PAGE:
Jim Rogers and the Russian Wonderland
by Joshua Enomoto, Founder of ContangoDown.com and FutureMoneyTrends.com contributor
Out of all the economic experts in the media today, perhaps none have done more to advance the cause of the commodities sector than Jim Rogers. With his trademark bow-tie and affable nature, Mr. Rogers unique gift of communication evokes powerfully with the audience, and those that have listened to his sage advice early in the game profited handsomely. It goes without saying that regardless of one’s personal opinions, when Mr. Rogers speaks, you should listen!
In an interview conducted by Lauren Lyster (formerly of RT’s Capital Account), Mr. Rogers articulated the point that while there were no more sound currencies available today, if one were forced to choose, the Russian ruble would be the top pick of a dubious list. His focus on Russia, of course, has the potential to be labeled as contrarian genius: in pop-culture, Russians are depicted as backward brutes, ensuring that the masses will not be looking to this eastern giant until it is too late.
However, does investing in Russia make sense under the current fundamental environment? Despite its enormous size (the largest country in the world by landmass), that factor alone could easily become a liability without a robust economic engine. Naturally, the Russians began investing heavily into extracting its vast resource base, and it was not unusual to see 9% annual growth rates prior to the global financial crisis of 2008. This leveraging towards energy and commodities, unfortunately, is a double-edge sword for Russia. According to EconomyWatch.com, economic growth declined to 1.1% in the fourth quarter of 2008, a jaw-dropping 88% free-fall from the same period the year prior. Of course, with the rebound in crude oil, the Russian economy surged back into recovery, but by then, the 800-lb gorilla was finally visible: Russia will live and die by commodities, unless they can be successful in leveraging to other sectors, such as technology.
Whether we can truly see a “new Russia” emerge or instead, watch it revert back to Soviet-style spartanism, will have strong implications for American investors taking on this contrarian bet. Let’s first look at the Market Vectors Russia ETF, or ticker symbol RSX:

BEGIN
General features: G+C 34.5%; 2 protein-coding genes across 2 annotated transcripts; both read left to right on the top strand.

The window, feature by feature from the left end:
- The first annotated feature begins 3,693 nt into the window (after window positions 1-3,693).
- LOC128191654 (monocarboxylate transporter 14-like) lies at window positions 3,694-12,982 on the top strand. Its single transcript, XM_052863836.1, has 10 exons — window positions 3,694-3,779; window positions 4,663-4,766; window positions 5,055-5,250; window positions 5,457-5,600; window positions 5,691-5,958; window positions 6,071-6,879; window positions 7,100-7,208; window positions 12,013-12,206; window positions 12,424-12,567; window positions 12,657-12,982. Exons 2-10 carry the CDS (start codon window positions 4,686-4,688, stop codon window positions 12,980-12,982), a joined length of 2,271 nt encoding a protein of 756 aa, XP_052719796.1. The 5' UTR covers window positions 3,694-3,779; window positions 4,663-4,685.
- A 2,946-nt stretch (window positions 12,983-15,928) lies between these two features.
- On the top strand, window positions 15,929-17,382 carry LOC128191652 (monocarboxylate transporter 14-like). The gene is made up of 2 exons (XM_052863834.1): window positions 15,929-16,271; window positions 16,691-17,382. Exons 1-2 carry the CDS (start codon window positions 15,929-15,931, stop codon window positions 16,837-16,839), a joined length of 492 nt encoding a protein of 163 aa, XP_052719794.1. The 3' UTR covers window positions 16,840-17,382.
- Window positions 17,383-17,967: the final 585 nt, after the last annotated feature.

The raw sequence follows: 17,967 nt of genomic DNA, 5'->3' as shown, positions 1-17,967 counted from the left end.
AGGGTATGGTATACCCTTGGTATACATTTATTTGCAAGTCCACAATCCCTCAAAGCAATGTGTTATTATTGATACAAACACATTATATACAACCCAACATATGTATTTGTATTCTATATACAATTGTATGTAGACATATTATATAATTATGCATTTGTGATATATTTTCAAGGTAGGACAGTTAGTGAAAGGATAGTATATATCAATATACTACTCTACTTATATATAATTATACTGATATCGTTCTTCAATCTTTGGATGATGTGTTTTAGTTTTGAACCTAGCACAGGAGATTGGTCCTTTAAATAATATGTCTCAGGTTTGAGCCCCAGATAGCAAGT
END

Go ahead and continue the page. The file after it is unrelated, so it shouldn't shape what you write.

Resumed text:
As is common amongst ETF’s that track the performance of emerging markets, such as Brazil, India, China and South Africa, we find that post-2008 crisis, the Russian market peaked in 2011, in conjunction with precious metals and dollar inflation. Since then, Russia, as well as its emerging bretheren, have been on an aggressive decline. Even with the surge in crude (where light crude especially spiked up 14% in a month), the RSX, despite being up 10% since late June, is still 34% below its 2011 peak. It’s also 9% down, year-to-date, and this is a discouraging sign that despite WTI and Brent crude reaching an uncommon 1:1 ratio, the Russian market has a long road ahead of itself.
This is more accentuated when we consider Gazprom, perhaps Russia’s most famous company:
Gazprom is almost a direct copy of its underlying mother-economy, but worse: sure, it popped up 23% as black-gold had its powerful rally, but this came after making a 4-year low. At a price of $6.48 per share, that’s approximately only 18% above valuations seen at the epicenter of the financial crisis. Moving forward, the technical challenges of Gazprom is identical to that of the greater Russian market: declining resistance levels and lethargic momentum.
In many ways, the Russian market is the opposite of the American market: while indices such as the S&P 500 suffered a severe decline in 2011, the Russians surged to post-crisis heights. Since that time, however, the American economy regained strength and stability, and contrarian assets across the board, from gold to grains, have been stuck in a downturn. As we are undergoing a major transition in the global economy, the next few years will likely separate the wheat from the chaff: countries that are nimble and can innovate will fare far better than those who rely on antiquated fiscal mechanisms. Whether Russia is amongst those nations that are strategically aligned remains to be seen.